Another idea is making a steering vehicle similar to the one shown in the WeDo App, and involves directly driving a pair of wheels, and having two steering wheels that act as a caster with limited swinging movement. That way, when the motor pushes the vehicle forward, the steering wheels are forced to stay straight and the vehicle goes straight; when the motor drives the vehicle backwards, the steering wheels will be free to rotate a bit, and the vehicle will steer. enter image description here You can find the complete building and programming instructions here: https://robotics.benedettelli.com/lego-wedo2-car/

  • Very nice! Thanks for sharing and for taking the time to expand this into a complete answer.
    – jncraton
    Commented Oct 10, 2018 at 16:26

One motor and a caster wheel will give you two degrees of movement but will not be steerable. If you can build a differential, then drive two wheels with the motor.

If you have limited gears, then drive one wheel, have an idler wheel and a caster or simple skid arrangement.

You can get more interesting behaviour by having a bumpbot, that simply reverses the motor when it detects an obstacle.

See the Wikipedia article on casters, but there is a strong relationship between wheel diameter and how high the caster should be. And the surface area of the wheel and the mass of the load drive the how easy and fast things swivel. It's an interesting engineering trade-off, and I've never been able to make a perfect caster, even with lots of Technics parts. I now have reasonable respect for those people who design the casters into the everyday things we use without considering how difficult these trade-offs can be. (As in, it isn't an intractable problem, but the problem domain is extremely sensitive to small changes.)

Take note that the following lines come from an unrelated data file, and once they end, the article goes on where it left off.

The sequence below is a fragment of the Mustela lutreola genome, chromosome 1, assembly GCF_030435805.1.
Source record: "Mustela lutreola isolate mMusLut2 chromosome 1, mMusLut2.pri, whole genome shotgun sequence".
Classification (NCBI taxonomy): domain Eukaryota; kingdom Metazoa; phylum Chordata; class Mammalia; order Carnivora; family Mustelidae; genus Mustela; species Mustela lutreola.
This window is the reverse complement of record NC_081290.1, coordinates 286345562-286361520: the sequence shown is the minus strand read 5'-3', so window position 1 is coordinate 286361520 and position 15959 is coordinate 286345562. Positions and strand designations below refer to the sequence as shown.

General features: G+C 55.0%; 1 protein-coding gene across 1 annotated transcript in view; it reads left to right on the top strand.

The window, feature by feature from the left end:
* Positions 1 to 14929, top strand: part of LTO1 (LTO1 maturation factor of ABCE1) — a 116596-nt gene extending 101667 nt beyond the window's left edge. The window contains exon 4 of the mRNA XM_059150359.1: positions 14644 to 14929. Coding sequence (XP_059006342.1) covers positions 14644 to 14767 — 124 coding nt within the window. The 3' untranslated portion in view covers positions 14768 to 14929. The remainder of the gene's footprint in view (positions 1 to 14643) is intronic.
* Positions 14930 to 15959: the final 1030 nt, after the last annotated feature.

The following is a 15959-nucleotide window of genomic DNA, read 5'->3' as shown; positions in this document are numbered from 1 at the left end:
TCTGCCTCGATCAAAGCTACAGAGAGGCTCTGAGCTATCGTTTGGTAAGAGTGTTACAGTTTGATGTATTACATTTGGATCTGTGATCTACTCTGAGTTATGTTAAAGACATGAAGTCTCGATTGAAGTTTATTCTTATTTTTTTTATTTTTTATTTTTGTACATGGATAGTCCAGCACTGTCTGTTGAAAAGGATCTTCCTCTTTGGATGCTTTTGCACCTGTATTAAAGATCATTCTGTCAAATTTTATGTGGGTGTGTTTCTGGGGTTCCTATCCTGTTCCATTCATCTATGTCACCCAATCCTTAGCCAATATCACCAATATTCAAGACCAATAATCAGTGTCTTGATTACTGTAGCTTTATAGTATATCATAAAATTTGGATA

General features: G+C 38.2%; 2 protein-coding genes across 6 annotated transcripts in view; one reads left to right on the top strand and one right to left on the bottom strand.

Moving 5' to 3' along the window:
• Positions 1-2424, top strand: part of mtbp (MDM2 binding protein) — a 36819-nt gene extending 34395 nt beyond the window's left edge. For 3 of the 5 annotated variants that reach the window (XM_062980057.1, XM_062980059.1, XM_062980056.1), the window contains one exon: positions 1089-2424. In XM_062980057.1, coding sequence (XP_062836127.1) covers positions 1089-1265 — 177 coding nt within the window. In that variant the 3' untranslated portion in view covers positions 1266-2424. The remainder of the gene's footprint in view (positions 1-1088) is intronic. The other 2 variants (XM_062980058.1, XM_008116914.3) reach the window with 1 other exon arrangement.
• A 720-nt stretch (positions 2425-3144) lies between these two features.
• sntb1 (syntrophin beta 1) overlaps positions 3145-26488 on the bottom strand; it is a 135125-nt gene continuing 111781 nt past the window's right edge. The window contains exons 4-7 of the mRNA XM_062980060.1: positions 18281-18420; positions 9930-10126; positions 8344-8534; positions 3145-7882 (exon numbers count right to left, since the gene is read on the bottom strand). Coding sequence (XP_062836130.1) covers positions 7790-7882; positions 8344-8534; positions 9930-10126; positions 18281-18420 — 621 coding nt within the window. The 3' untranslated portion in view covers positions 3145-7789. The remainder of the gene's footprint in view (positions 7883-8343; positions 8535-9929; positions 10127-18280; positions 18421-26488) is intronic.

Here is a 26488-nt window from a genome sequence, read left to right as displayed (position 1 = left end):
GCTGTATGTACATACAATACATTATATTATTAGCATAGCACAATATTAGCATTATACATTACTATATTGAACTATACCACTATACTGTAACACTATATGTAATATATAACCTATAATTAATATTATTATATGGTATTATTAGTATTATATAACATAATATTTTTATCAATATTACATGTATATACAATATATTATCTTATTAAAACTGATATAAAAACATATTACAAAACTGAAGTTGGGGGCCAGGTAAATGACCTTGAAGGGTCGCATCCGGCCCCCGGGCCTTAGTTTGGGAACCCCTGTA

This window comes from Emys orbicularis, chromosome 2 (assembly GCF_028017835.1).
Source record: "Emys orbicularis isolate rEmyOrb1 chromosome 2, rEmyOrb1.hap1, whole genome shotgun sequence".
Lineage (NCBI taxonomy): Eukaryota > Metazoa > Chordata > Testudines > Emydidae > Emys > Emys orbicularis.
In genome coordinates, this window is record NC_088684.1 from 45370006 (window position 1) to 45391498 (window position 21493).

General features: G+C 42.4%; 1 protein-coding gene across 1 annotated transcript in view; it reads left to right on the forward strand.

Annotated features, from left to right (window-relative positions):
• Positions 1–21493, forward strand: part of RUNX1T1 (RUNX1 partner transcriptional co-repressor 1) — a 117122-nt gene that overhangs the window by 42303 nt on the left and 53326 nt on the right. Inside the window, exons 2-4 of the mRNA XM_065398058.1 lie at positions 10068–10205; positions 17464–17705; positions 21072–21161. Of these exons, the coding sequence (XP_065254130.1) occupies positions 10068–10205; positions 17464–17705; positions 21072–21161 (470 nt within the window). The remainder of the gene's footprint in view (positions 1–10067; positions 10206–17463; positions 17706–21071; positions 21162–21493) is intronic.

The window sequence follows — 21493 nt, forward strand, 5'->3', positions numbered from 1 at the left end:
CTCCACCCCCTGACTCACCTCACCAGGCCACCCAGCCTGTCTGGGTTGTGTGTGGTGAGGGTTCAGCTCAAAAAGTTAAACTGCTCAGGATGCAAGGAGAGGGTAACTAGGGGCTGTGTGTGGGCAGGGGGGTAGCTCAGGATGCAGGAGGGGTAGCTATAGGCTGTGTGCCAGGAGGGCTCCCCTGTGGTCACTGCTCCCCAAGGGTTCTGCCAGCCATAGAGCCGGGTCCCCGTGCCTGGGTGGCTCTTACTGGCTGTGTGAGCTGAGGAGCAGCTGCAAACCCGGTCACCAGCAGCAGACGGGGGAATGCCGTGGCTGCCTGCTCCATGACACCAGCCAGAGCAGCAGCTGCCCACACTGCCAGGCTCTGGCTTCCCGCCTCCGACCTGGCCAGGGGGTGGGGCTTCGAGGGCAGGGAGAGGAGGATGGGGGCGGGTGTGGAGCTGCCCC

Start with a skid first, and an easy, smooth surface to see if you get the basic behaviour you want.

Finally, you may get more interesting behaviour by ramping or stuttering motor direction and speed a little on obstacle sense. This is a cheap way to introduce some more randomness into the system.

Even more finally, you might want to get your hands on some LEGO Ball Casters, which I didn't know existed until this very moment.

  • By steerable I meant being able to reach (almost) any point at the surface. And yes (+1), I was planning to add bumping behavior (easy with WeDo sensor). My problem is to understand and build such a caster wheel, which would snap to an angle, when rolling back. Commented Feb 22, 2016 at 13:34
  • Well, by steerable I mean likely to reach any point in an area. You won't get much stochastic behaviour, even with a caster. I've added a link to my answer that may help you decide what pieces you have are best for a good caster design.
    – user3971
    Commented Feb 22, 2016 at 14:13